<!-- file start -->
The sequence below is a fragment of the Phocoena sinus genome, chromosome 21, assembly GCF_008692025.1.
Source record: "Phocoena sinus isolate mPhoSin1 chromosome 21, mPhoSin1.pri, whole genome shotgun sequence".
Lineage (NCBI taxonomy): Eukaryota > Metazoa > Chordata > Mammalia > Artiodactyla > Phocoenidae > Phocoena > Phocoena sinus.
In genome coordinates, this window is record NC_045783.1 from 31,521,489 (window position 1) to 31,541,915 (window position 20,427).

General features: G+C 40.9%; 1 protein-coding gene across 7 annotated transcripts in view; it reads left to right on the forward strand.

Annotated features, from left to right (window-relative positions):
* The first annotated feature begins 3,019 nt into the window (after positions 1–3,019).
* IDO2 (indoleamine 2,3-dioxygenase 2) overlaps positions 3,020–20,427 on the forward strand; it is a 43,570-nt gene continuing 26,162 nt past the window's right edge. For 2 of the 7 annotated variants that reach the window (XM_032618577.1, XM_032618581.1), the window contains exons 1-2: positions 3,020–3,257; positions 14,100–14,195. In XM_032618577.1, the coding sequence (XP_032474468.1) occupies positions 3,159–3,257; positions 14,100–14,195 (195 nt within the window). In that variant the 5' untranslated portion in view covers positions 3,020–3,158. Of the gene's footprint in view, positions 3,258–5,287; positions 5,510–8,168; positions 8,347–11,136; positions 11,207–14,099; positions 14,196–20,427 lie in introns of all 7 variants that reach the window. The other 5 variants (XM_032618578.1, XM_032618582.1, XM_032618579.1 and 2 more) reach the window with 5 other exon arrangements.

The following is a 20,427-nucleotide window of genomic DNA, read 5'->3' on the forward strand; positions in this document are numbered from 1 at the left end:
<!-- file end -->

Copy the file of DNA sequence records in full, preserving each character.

The sequence below is a fragment of the Phocoena sinus genome, chromosome 21, assembly GCF_008692025.1.
Source record: "Phocoena sinus isolate mPhoSin1 chromosome 21, mPhoSin1.pri, whole genome shotgun sequence".
Lineage (NCBI taxonomy): Eukaryota > Metazoa > Chordata > Mammalia > Artiodactyla > Phocoenidae > Phocoena > Phocoena sinus.
In genome coordinates, this window is record NC_045783.1 from 31,521,489 (window position 1) to 31,541,915 (window position 20,427).

General features: G+C 40.9%; 1 protein-coding gene across 7 annotated transcripts in view; it reads left to right on the forward strand.

Annotated features, from left to right (window-relative positions):
* The first annotated feature begins 3,019 nt into the window (after positions 1–3,019).
* IDO2 (indoleamine 2,3-dioxygenase 2) overlaps positions 3,020–20,427 on the forward strand; it is a 43,570-nt gene continuing 26,162 nt past the window's right edge. For 2 of the 7 annotated variants that reach the window (XM_032618577.1, XM_032618581.1), the window contains exons 1-2: positions 3,020–3,257; positions 14,100–14,195. In XM_032618577.1, the coding sequence (XP_032474468.1) occupies positions 3,159–3,257; positions 14,100–14,195 (195 nt within the window). In that variant the 5' untranslated portion in view covers positions 3,020–3,158. Of the gene's footprint in view, positions 3,258–5,287; positions 5,510–8,168; positions 8,347–11,136; positions 11,207–14,099; positions 14,196–20,427 lie in introns of all 7 variants that reach the window. The other 5 variants (XM_032618578.1, XM_032618582.1, XM_032618579.1 and 2 more) reach the window with 5 other exon arrangements.

The following is a 20,427-nucleotide window of genomic DNA, read 5'->3' on the forward strand; positions in this document are numbered from 1 at the left end: